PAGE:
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Katie Rae: "Get meaningful stuff done now"

A photograph of Katie Rae of Engine Ventures and Alan Neuhauser of Axios, sitting in chair on stage at an event in Boston.

Katie Rae of Engine Ventures, left, and Axios' Alan Neuhauser on stage Tuesday in Boston. Photo: Courtesy Aiyah Josiah-Faeduwor, via the MIT Energy Conference.

Election season will make fundraising harder starting in Q3, but that's no reason for startups to rush into a fresh round of funding, Engine Ventures' Katie Rae said at the MIT Energy Conference on Tuesday in Boston.

Why it matters: The firm invests in what it calls "tough tech": ambitious but potentially game-changing tech such as green steel, multi-day batteries, and fusion energy.

Highlights from the conversation include a look at surprises in different areas and advice for the second half of 2024.

The answers have been slightly edited for clarity and length.

What's changed since last year?

  • "Companies that were invested in on this 10-year timeframe are coming to market. We are seeing the physicality of what is happening. Not just three companies — it's five, it's 10."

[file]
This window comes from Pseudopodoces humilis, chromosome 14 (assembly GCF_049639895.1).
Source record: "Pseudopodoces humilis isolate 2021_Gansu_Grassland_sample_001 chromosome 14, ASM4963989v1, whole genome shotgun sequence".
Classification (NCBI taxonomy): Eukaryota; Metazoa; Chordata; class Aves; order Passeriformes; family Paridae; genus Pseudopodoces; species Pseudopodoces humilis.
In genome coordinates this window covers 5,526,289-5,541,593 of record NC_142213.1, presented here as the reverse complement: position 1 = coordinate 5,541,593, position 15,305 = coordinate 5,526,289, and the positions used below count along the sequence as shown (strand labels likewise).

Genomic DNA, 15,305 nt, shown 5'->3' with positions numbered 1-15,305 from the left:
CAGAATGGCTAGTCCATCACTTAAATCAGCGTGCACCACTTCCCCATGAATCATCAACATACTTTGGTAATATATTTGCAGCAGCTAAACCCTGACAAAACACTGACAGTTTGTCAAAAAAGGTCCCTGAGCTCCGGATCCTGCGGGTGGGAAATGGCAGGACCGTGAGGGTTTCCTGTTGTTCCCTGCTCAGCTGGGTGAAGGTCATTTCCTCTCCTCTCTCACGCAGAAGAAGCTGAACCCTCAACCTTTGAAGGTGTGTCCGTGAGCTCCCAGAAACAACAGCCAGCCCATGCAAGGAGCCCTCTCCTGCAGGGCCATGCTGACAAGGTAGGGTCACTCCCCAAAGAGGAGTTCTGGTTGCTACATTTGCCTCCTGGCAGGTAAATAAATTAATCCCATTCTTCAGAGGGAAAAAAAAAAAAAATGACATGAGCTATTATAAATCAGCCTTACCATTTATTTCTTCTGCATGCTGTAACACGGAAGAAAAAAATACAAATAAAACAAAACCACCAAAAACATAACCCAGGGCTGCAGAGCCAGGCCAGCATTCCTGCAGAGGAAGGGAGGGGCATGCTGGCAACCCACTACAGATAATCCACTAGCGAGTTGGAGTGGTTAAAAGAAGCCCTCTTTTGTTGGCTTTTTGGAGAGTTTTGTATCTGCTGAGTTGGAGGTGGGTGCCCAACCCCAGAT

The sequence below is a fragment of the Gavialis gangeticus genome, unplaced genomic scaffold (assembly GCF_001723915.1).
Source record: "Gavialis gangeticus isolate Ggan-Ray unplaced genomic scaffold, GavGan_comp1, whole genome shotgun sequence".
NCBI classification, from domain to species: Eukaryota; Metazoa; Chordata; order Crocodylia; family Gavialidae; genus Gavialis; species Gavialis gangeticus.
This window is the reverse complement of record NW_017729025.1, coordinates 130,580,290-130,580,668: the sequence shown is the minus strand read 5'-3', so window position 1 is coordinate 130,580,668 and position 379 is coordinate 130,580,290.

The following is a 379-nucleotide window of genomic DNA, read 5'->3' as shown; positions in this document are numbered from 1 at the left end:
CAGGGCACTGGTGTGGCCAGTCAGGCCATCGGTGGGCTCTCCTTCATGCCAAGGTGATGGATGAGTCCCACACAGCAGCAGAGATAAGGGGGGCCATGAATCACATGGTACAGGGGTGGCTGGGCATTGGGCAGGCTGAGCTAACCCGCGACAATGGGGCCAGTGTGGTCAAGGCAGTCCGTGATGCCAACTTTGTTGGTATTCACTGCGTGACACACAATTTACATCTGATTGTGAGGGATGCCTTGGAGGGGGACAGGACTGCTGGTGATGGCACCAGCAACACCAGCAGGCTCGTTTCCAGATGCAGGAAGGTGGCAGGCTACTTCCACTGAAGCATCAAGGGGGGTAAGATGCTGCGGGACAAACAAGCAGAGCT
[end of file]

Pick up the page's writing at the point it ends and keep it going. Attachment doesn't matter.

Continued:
What's moving more slowly than you would have expected?

  • "Anything in tough tech. You have multiple capital gaps that have to get solved. The first one is, 'How do you get out of the lab?' That's cute compared to a first-of-a-kind factory that costs between $50 million and $3 billion."
  • "Jumping those capital gaps requires creativity, long-term thinking, government and corporate partnership. I see the beginnings of that happening."

Which states or regulatory regions are moving with speed, relatively speaking, to compete in this space?

  • "Texas, Oklahoma, almost anywhere in the South."
  • "It's no mistake that Form Energy opened in West Virginia. Their state rolled out the red carpet — they got a factory built very quickly, they got all the permits they needed. At the city and state level, everybody was coordinated."

Do you see Rivian pausing construction on their planned $5 billion factory in Georgia having a disproportionate impact on red states that have so far been relatively open to clean energy investment?

  • "A factory being built means thousands of jobs and all the ripple effects of business development. I don't think, just because that happened in Georgia, it's going to cool somewhere else."

We're in an election year. What are you telling your startups to prepare for whatever may happen?

  • "I always try to take a step back: focus on your core business."
  • "Do I think it will be slightly more difficult in Q3 to raise capital? Yes. We're going to have a lot of distractions. But it's steady as you go, stay the course, get meaningful stuff done."
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